Vitalik Buterin Suggests Limit on Calldata Per Block to Reduce ETH Gas Fees November 27, 2021 November 27, 2021 Kelly Cromley http://1AZFjzw2#Nwf63pYaMWq#xIY
Ethereum NewsNovember 27, 2021 by Kelly Cromley

Vitalik Buterin Suggests Limit on Calldata Per Block to Reduce ETH Gas Fees

Vitalik Buterin, co-founder of Ethereum (ETH), has suggested a new restriction on the total amount of transaction calldata that may be stored in a block in order to reduce the overall transaction calldata gas cost throughout the Ethereum network.

Buterin’s post on the Ethereum Magicians forum, EIP-4488, raises concerns about high transaction fees on Layer-1 blockchains for rollups, as well as the significant amount of time required to implement and deploy data sharding: “High transaction fees on Layer-1 blockchains for rollups and the significant amount of time required to implement and deploy data sharding”

It is thus desirable to find a short-term solution to further lower costs for rollups while also incentivizing an ecosystem-wide move to a rollup-centric Ethereum. While the entrepreneur suggested a solution in which the gas prices parameters might be reduced without further restricting the block size, he believes that dropping the calldata gas cost from 16 to 3 will pose a security risk:


“[This] would boost the maximum block size to 10M bytes and subject the Ethereum peer-to-peer networking layer to unprecedented levels of pressure, with the possibility of the network collapsing. With the decrease-cost-and-cap plan, Buterin hopes to meet the objective of lowering unprecedented levels of pressure and danger of the network failing. He thinks that “1.5 MB will be adequate while preventing the majority of security risks.”

Specifically, he offered this advice to the Ethereum community: “It’s worth revisiting the historical aversion to multi-dimensional resource limitations, and seeing them as a sensible method to simultaneously make modest scalability increases while maintaining security.”

In order to put the plan into effect, a scheduled network update will be required, which would result in a gas repricing that is incompatible with the Ethereum ecosystem’s previous gas pricing. This update will also result in miners being required to adhere to a new rule that prohibits the inclusion of additional transactions into a block when the total calldata size exceeds a certain threshold.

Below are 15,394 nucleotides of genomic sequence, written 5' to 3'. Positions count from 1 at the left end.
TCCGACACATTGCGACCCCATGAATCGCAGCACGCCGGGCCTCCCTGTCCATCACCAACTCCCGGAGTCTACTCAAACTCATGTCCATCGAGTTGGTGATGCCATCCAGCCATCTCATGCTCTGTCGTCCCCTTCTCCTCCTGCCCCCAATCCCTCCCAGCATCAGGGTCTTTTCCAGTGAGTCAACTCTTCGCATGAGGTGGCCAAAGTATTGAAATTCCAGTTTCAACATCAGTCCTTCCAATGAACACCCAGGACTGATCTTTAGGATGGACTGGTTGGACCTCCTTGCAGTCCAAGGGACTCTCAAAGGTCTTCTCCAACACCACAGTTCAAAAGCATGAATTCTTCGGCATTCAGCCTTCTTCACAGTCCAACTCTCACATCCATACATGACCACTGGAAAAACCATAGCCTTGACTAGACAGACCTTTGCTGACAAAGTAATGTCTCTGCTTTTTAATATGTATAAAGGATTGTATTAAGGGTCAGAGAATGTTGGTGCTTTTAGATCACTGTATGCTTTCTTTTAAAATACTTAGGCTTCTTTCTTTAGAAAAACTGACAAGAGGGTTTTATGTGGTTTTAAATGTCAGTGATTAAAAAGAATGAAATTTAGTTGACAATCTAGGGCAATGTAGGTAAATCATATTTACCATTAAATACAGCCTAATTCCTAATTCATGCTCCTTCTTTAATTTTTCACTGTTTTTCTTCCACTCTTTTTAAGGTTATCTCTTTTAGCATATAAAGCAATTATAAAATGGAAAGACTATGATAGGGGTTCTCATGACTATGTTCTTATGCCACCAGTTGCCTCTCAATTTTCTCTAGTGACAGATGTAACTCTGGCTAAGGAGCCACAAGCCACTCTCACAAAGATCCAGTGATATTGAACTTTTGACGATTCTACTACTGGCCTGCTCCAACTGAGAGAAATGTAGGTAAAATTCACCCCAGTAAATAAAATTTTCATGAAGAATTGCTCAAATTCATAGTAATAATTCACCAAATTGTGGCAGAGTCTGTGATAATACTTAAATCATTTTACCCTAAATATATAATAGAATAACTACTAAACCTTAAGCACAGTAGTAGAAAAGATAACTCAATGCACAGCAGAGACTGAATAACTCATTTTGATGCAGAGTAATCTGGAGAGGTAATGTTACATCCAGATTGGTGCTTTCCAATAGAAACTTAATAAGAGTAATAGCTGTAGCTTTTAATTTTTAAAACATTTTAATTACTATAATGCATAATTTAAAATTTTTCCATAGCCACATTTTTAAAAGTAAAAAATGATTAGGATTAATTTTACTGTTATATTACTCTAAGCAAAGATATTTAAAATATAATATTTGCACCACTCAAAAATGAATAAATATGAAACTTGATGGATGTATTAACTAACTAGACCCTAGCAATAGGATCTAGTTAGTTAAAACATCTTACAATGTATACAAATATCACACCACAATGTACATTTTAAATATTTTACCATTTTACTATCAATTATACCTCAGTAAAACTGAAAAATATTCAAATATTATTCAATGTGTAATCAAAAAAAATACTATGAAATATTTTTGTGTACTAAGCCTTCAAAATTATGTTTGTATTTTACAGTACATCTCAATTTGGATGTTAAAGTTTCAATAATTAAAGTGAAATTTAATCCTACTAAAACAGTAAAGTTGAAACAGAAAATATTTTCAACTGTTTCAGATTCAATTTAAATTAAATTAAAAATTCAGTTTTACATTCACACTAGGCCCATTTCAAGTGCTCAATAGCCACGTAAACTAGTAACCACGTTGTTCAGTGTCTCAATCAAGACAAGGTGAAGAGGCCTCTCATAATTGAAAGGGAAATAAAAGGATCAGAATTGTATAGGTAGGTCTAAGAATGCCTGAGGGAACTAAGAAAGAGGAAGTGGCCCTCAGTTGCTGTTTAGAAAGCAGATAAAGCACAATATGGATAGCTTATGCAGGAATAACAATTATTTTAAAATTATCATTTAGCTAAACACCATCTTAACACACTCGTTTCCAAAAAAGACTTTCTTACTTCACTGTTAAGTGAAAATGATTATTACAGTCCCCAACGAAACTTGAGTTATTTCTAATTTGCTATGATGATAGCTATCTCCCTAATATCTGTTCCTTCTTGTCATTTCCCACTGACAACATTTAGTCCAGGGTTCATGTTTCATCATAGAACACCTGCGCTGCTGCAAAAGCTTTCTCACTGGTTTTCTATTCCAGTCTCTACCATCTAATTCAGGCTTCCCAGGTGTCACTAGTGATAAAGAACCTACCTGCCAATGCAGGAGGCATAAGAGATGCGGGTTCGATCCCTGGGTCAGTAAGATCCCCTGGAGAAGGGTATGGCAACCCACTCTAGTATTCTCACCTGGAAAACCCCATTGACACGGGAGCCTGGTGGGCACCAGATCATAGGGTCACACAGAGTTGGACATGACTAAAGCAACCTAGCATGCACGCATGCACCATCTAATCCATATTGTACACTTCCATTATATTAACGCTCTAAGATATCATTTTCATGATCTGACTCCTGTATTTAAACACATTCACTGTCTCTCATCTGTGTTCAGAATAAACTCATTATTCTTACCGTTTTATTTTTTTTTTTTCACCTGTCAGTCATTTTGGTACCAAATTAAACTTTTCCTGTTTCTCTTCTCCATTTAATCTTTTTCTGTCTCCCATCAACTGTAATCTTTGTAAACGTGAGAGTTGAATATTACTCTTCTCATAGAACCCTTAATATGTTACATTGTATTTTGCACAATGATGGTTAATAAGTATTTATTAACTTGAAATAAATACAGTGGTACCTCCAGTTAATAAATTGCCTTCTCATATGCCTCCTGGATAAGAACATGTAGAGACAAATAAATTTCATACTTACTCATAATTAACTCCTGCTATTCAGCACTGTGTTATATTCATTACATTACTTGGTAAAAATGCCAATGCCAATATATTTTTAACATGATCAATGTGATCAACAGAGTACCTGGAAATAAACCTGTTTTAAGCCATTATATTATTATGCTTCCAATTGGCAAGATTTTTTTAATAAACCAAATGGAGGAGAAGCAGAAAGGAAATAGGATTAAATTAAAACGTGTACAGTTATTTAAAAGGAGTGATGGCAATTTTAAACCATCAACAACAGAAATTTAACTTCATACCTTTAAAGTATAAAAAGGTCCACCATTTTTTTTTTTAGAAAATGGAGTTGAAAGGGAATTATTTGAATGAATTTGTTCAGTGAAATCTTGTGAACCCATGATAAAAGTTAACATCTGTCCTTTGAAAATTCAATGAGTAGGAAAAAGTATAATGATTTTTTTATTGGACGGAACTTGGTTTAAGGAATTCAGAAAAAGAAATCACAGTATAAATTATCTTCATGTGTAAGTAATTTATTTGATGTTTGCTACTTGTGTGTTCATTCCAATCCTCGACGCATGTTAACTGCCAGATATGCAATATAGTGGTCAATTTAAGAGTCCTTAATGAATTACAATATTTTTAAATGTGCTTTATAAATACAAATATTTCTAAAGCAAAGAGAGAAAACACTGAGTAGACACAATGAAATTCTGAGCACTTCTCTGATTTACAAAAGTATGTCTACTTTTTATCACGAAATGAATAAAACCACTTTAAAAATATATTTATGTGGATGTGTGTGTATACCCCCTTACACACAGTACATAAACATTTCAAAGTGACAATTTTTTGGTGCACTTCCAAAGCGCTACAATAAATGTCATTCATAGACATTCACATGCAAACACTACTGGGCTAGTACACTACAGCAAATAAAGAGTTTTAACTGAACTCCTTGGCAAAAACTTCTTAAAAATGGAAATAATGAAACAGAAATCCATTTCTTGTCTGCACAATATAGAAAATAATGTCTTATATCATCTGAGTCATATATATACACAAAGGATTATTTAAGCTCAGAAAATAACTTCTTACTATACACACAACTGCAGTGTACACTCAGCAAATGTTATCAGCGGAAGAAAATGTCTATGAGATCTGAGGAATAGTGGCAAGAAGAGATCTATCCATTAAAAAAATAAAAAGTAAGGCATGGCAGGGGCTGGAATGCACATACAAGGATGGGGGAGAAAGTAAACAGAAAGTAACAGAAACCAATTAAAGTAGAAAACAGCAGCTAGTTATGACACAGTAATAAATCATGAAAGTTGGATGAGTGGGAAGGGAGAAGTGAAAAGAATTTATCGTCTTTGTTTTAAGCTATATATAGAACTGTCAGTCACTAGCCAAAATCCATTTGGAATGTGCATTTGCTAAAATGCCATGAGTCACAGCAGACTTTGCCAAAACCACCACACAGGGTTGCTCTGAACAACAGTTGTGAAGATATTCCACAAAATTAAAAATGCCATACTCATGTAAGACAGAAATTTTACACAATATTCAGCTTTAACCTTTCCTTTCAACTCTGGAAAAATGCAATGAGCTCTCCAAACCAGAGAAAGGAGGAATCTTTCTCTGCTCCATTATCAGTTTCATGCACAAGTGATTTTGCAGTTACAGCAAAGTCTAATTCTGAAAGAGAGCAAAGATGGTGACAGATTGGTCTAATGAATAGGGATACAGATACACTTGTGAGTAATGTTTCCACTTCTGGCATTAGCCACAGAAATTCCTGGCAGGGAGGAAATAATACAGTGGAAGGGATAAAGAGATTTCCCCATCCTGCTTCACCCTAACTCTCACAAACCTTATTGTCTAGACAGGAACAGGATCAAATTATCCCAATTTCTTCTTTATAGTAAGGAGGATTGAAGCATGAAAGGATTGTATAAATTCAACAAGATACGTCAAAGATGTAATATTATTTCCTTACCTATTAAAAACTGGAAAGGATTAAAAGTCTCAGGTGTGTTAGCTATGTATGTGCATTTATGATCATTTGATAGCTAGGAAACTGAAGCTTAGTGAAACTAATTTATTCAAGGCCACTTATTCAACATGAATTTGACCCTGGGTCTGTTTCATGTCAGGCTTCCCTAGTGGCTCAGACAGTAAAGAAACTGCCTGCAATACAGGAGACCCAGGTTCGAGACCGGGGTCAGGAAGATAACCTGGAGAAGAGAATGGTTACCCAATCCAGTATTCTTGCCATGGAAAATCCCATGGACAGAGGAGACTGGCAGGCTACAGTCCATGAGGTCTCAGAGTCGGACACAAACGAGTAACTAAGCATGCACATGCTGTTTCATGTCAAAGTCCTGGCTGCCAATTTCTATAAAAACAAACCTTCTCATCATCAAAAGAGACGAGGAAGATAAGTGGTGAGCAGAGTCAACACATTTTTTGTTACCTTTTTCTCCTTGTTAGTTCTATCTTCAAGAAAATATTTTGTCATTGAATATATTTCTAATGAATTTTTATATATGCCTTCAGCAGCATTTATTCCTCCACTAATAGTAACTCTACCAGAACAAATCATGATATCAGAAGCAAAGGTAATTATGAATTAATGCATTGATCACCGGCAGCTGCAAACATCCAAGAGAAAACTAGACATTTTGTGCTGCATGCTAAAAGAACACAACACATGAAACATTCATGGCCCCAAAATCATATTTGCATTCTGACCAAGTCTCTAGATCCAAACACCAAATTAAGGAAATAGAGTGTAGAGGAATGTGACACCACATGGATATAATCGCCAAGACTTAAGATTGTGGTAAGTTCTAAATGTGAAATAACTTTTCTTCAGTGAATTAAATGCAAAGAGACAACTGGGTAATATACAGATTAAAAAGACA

“A worst-case scenario would result in a theoretical long-run limit of 1,262,861 bytes per 12 sec slot, or almost 3.0 TB per year,” according to the proposal’s language.

A soft limit, for example, is being discussed by the community as an alternative solution to the current situation. Others expressed worry about the congestion that may occur during nonfungible token (NFT) sales, which may force users to compensate for the lack of execution gas by paying a higher total cost to compensate for the shortage of execution gas.

The increasing cost of gas has resulted in a migration of users away from the Ethereum network and onto lower-cost Ethereum Virtual Machine-compatible networks. On November 04, for example, statistics from Etherscan revealed that the approval process for a token that would be exchanged on the Uniswap decentralized finance protocol may cost up to $50 in ETH. Layer-two solutions, which were hailed as the protocols that would assist in resolving the fee problem, have also been accused of collecting excessive fees as a result of network congestion caused by the onboarding of new users.

AuthorKelly Cromley

Kelly is our in house crytpto researcher, delving into the stories which matter from blockchains being used in the real world to new ico coming out.